ESP32: integrated the YL-69 for moisture-metering, also fried my first BME280

Written by  on March 12, 2019

Acquired a Bosch BME280 for improved humidity, air pressure and temperature-measurement (DHT22 can’t read barometric pressure) and tried to attach it via I2C.
Let’s keep it short: the sensor got very hot after several tries to find the correct wiring. Even using the i2c-scanner testprogram did not yield any results. But I learned how to use the breadboard more effectively. The burnt IC will be sold as ‘Lehrgeld’ 😉 (Oh, the days when I fried my AMD Duron, because I thought that a CPU won’t heat up so fast at boot. Boy was I wrong.)
Integrated then at least via analog reading the YL-69 moisture sensor. Worked well and on first try. Guess I just need to read much, much .. more about I2C, wiring and the sensors.
Another lesson learned: if you want to see really badly structured, basic coding: check tutorials for microcontrollers :/ (especially mine ;))
Code is committed and pushed to github.
Output is something like:

breadboard-setting featuring a Haworthia and WerNO!:

SmartGit can process warnings from commit-hooks!

Written by  on March 8, 2019

Another thing I was not aware of: SmartGit can present warnings reported from (pre-)commit-hooks in an alerting way.
Just add echo “warning:” as prefix to your message and it will result in a warning signpost and a modal dialog after commit.

I’ve filed a change-request to make this parsing of the messages case-insensitive.

Move some feature-implementation with Git-help from one branch to another without previous “merges”

Written by  on March 8, 2019

We ran at work into the quite tricky problem to move the “pure” implementation of a feature to some other branch (a quickfix-release) without adding those features/bugfixes from the current master-branch. The feature branch was created some while ago and meanwhile updated from time to time with origin/master.

Discussed options were:
* manually copy the changes (since it was one directory and some minor adjustments in other CMakeLists.txts and some calls) –> much work, very error prone in terms of “Oh, I missed something”
* move to HEAD@target-branch and cherry-pick one-by-one all feature-commits (without merge-commits) –> lots of work, because 15+ commits
* some Git-way –> preferred by me, but I neve did something similar before – so: totally unknown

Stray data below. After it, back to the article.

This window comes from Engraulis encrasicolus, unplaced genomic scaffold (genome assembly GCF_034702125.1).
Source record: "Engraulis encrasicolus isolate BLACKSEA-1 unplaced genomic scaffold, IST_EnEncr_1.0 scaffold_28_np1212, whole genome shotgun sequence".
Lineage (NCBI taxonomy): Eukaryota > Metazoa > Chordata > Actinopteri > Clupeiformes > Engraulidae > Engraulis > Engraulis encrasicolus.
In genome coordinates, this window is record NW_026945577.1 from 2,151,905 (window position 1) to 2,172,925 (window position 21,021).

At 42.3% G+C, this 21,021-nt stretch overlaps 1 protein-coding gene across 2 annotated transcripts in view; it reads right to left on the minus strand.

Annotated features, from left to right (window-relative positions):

I chose the third option and tinkered in parallel while someone else tried the other path.
0. created “fake-feature-branch” on HEAD of the feature-branch
1. merged current state master-branch to it
2. created a diff as patch-file between HEAD@master and HEAD@”fake-feature-branch” by:
git diff fromHash toHash --binary > ../binary.patch
(–binary is important; else added ressources will be missing)
4. switch to HEAD@targetBranch
5. apply the patch (and suppress whitespace-errors) by:
git apply --whitespace=fix ../binary.patch
6. eventually fix conflicts if necessary

Yay, two commands to save the day! Around 170 files were affected, so manually doing the application of the changes was out of scope for me. There had to be a feasible Git-solution.

ESP32 and DHT22: temperature and humdity

Written by  on March 5, 2019

To give my (non-existant) skills for microcontrollers and reading out sensor-values a kick-start, I decided to connect today an DHT11 to the ESP32.
So, at first I realized I have no clue how a breadboard works, then that I need a calculator to determine the resistors properly, then “how to determine the correct pin-numbering”, then … it did not work, no matter what I tried. The C++-code was the least issue. Several sources provide examples, also with webserver (looks like everyone ~stole~ got inspired from each other ..), but the read-out always failed.
Luckily I had two (a bit more ‘expensive) DHT22 at hand and it worked like a charm!

Lessons learned: 0. accept that you know nothing 1. reading and experimenting is fun 2. seeing finally a presentable result is great <3

* code
* output: